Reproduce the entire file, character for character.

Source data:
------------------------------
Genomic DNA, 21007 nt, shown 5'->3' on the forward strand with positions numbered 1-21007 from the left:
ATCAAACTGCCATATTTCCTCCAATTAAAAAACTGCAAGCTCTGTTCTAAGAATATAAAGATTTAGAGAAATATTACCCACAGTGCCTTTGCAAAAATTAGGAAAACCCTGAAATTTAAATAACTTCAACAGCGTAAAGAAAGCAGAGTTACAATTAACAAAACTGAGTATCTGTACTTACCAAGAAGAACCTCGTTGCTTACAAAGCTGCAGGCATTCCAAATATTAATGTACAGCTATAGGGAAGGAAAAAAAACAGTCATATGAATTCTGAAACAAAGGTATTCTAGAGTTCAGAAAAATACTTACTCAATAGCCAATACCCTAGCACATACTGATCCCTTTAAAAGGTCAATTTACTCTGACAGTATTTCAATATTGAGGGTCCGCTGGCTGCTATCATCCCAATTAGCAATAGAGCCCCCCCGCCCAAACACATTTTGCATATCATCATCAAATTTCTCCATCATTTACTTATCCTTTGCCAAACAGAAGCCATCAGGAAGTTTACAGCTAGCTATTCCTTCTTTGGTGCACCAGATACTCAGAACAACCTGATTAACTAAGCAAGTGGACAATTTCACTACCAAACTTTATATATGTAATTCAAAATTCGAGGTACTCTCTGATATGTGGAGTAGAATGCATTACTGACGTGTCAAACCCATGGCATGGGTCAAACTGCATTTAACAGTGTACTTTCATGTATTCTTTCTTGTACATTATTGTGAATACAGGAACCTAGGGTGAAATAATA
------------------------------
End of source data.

Genomic DNA, 21007 nt, shown 5'->3' on the forward strand with positions numbered 1-21007 from the left:
ATCAAACTGCCATATTTCCTCCAATTAAAAAACTGCAAGCTCTGTTCTAAGAATATAAAGATTTAGAGAAATATTACCCACAGTGCCTTTGCAAAAATTAGGAAAACCCTGAAATTTAAATAACTTCAACAGCGTAAAGAAAGCAGAGTTACAATTAACAAAACTGAGTATCTGTACTTACCAAGAAGAACCTCGTTGCTTACAAAGCTGCAGGCATTCCAAATATTAATGTACAGCTATAGGGAAGGAAAAAAAACAGTCATATGAATTCTGAAACAAAGGTATTCTAGAGTTCAGAAAAATACTTACTCAATAGCCAATACCCTAGCACATACTGATCCCTTTAAAAGGTCAATTTACTCTGACAGTATTTCAATATTGAGGGTCCGCTGGCTGCTATCATCCCAATTAGCAATAGAGCCCCCCCGCCCAAACACATTTTGCATATCATCATCAAATTTCTCCATCATTTACTTATCCTTTGCCAAACAGAAGCCATCAGGAAGTTTACAGCTAGCTATTCCTTCTTTGGTGCACCAGATACTCAGAACAACCTGATTAACTAAGCAAGTGGACAATTTCACTACCAAACTTTATATATGTAATTCAAAATTCGAGGTACTCTCTGATATGTGGAGTAGAATGCATTACTGACGTGTCAAACCCATGGCATGGGTCAAACTGCATTTAACAGTGTACTTTCATGTATTCTTTCTTGTACATTATTGTGAATACAGGAACCTAGGGTGAAATAATA